Antonio Maestre calls for the revocation of the 1936 Decreto de Incautacion de Bienes Materiales (Decree-law to Seize Material Goods) which authorised such confiscation as well as for the repeal of the 1977 Amnesty Law.  

It is difficult to do justice in a review to the range and complexity of the arguments introduced in this short book. In his conclusion Faber argues that, in some respects, Spain is not unique in facing  these challenges. As he argues, many other countries, often seen in Spain as “normal”, also have problems dealing with their conflictive violent past, whether in relation to dictatorship, imperial rule or slavery. As he also points out, the populist right across the world wants to present history as something which should make citizens feel proud, by extolling “heroes” of the past. Vox is not unique in this, any more than it is novel in the Spanish context. These are good points and, although most readers will look to this book to help them to understand contemporary Spain, there is much here which should cause those from other countries to reflect on their own societies and the celebration of mythical versions of their own histories.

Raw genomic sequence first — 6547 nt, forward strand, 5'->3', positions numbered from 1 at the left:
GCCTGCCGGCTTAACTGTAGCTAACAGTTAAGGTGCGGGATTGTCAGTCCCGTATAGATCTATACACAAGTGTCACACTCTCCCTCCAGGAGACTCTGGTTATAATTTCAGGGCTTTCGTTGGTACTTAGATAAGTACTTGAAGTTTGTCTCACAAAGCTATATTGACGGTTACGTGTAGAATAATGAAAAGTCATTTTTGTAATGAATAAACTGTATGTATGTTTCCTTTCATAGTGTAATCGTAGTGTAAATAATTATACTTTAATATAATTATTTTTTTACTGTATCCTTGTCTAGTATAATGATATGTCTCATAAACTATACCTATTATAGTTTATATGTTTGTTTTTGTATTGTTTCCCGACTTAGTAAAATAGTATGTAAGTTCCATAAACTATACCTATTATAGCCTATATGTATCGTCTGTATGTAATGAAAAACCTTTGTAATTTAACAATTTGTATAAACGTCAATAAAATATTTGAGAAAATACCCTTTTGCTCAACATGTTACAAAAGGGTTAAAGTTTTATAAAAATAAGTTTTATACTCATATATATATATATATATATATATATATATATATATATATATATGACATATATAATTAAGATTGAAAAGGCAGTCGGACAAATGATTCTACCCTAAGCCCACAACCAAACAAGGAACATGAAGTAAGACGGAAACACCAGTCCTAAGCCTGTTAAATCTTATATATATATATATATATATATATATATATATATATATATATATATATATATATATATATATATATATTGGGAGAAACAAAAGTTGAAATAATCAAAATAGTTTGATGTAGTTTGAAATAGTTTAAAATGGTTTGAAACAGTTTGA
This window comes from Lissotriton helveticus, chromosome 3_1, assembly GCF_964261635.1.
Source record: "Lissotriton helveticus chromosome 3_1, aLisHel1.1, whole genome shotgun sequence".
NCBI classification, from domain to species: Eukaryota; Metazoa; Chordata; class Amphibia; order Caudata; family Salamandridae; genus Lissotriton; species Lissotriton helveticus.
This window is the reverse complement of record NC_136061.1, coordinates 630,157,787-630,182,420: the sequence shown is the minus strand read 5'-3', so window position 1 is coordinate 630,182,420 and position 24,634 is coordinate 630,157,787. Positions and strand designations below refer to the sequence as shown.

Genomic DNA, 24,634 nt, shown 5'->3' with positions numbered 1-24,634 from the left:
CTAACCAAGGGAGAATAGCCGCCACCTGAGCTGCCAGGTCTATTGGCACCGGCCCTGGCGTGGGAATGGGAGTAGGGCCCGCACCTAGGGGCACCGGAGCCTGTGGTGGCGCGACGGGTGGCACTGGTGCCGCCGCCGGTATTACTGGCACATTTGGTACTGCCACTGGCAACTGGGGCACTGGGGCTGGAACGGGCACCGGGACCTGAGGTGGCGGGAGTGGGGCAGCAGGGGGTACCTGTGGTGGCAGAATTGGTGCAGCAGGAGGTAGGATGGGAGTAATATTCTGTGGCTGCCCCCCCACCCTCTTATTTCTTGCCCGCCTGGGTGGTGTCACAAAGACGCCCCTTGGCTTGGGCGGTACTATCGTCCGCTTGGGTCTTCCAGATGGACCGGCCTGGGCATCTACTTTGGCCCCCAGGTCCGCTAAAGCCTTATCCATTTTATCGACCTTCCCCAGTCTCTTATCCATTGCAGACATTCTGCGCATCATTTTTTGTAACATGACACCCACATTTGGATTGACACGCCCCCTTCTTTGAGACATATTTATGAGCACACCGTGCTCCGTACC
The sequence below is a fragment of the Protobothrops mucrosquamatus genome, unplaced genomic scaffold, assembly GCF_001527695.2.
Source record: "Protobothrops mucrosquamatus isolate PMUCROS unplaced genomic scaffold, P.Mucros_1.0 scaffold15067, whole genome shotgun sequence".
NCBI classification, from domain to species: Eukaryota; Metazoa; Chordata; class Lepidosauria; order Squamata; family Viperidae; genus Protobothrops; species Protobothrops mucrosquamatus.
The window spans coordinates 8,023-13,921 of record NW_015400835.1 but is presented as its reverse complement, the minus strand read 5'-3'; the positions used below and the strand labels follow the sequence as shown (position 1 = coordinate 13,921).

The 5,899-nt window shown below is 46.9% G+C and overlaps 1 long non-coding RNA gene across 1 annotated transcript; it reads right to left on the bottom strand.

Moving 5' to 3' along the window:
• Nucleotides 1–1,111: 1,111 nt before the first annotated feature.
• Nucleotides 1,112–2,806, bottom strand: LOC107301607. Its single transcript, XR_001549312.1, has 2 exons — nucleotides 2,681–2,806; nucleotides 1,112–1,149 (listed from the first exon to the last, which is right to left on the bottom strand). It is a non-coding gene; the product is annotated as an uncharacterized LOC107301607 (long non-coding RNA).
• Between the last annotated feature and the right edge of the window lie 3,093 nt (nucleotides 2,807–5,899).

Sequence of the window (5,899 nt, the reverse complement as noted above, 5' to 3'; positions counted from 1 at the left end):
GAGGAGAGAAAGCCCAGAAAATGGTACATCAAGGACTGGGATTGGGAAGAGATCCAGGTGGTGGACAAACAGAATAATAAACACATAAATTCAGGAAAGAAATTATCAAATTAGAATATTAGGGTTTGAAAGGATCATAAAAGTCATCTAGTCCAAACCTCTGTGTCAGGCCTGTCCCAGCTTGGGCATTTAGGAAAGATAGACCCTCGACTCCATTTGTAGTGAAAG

Sebastiaan Faber, Exhuming Franco: Spain’s Spanish Transition (Vanderbilt University Press, 2021)

A Spanish edition is planned for publication in 2022. 

We hope you liked this article. We keep a database of 1.2m records of the Spanish Civil War and Francoist Spain and help promote access to information in Spain. Please consider making a donation to enable us to continue our work by following this link Thank you!

New search engine

Uno de los logros  del mundo digital es que la ciudadanía podemos  agregar nuestra propia tecnología si un producto de la burocracia administrativa resulta ser inútil para nuestro propósito . Así ha hecho Hernán Fernández, ingeniero de proyectos en el sector del agua, que en su tiempo libre libera datos de la Guerra Civil y el Franquismo.